These findings complement earlier WSA research by Ian Dawson, Lecturer in Fine Art and Design (2001-present), on the work of 19th century Techno-Green Utopianist John Adolphus Etzler's idea of `omni' material made out of mulched bi-product. A component of this research involved the realisation of a three-day material experiment as part of Tate Modern's House of Fairy Tales event (May 2009) during which members of the public participated in an Etzler-inspired, choreographed performance during which mass-produced objects (computer discs, VHS tapes, dog biscuits, cotton buds, etc.) were transformed into `omni' material [3.4].

Global Futures' Centre research has been framed by three exhibitions co-developed with Tate Liverpool:

For Tracing the Century, August Davis, Research Fellow (2011-present), researched drawing as an artistic practice, its interstices with the history of multi-media use (e.g. Calder's line drawings with wire) and ideas of drawing in space with 3-D materials. She argued that, contrary to ideas that drawing is part of a larger artistic process, for many practitioners drawing is an artistic end in itself.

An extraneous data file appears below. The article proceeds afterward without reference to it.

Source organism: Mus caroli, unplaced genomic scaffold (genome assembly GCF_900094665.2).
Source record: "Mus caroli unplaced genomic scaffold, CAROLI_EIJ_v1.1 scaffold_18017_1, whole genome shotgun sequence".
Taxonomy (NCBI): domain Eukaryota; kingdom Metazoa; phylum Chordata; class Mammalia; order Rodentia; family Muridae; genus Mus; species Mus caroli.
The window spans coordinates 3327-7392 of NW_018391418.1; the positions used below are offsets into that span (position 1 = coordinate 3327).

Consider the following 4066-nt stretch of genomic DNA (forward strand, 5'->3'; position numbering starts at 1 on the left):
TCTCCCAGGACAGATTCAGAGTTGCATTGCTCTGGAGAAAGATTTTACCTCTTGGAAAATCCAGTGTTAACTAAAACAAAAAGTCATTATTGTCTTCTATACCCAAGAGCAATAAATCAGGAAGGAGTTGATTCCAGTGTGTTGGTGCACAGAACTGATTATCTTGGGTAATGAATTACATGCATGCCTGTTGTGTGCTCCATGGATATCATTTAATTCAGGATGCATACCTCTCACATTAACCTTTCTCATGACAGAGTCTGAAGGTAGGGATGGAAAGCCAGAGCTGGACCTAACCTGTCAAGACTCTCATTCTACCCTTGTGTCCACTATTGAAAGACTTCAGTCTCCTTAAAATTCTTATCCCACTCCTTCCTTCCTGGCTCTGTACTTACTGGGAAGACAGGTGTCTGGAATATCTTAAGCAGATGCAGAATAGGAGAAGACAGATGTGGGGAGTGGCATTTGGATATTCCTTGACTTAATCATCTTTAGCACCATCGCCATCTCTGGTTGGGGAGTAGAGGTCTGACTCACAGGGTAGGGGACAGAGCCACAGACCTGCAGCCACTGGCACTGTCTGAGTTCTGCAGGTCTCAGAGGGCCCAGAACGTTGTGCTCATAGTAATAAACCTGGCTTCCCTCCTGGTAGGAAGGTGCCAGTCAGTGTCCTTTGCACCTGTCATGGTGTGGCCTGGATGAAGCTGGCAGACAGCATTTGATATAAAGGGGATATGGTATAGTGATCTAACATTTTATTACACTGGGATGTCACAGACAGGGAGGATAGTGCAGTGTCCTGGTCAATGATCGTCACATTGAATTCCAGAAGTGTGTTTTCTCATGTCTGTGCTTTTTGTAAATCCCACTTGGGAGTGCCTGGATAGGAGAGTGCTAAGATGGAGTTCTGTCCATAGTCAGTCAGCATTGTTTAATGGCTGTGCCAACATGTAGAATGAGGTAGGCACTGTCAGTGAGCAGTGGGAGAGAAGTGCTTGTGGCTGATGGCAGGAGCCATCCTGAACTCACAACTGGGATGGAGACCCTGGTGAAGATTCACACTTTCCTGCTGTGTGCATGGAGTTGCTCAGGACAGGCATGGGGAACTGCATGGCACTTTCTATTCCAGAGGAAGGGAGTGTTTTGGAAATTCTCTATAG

For Glam! The Performance of Style, Jonathan Faiers, Reader in Fashion and Textiles, (2010-present) and John Hopkins, Senior Lecturer (2006-present), investigated the relationship between art (e.g. Hockney), fashion and style [3.5]; Harris and Davis developed a critical history of 1970s visual art, linking elements of social, cultural and artistic change [3.3]; and Oliver Peterson Gilbert, PhD Student (2012-present) produced exhibition-linked outreach and learning events [3:6].

Since 2012, Harris' research for Keywords, an exhibition planned to open in March 2014, has focused on how changes in the meanings of words (e.g. sex, theory, culture) reflects cultural shifts in society — research underpinned by a text by the Welsh cultural theorist Raymond Williams.

References to the research


3.1 Jonathan Harris `From the Spiral to the Turbine: A Global Warning,' in The Utopian Globalists: Artists of Worldwide Revolution, 1919-2009 (Wiley-Blackwell, Boston & Oxford: 2013. 978-1-4051-9301-6): 316-32 (REF2014 Output)


3.2 Jonathan Harris (ed.) Globalisation and Contemporary Art (Wiley-Blackwell, Boston and Oxford: 2011. 978-1-4051-7950-8): main and 7 section introductions by Harris (REF2014 Output)

3.3 Jonathan Harris (& Barry Curtis) `Glam! Timeline,' in Darren Pih (ed.) Glam. The Performance of Style (Tate Publishing: London, 2013. 978-1849760928): 146-56. 6 February 2013, 13:00 GMT, Glam! Timeline was posted on front page of The Guardian online — still on-line (as of June 2013): HYPERLINK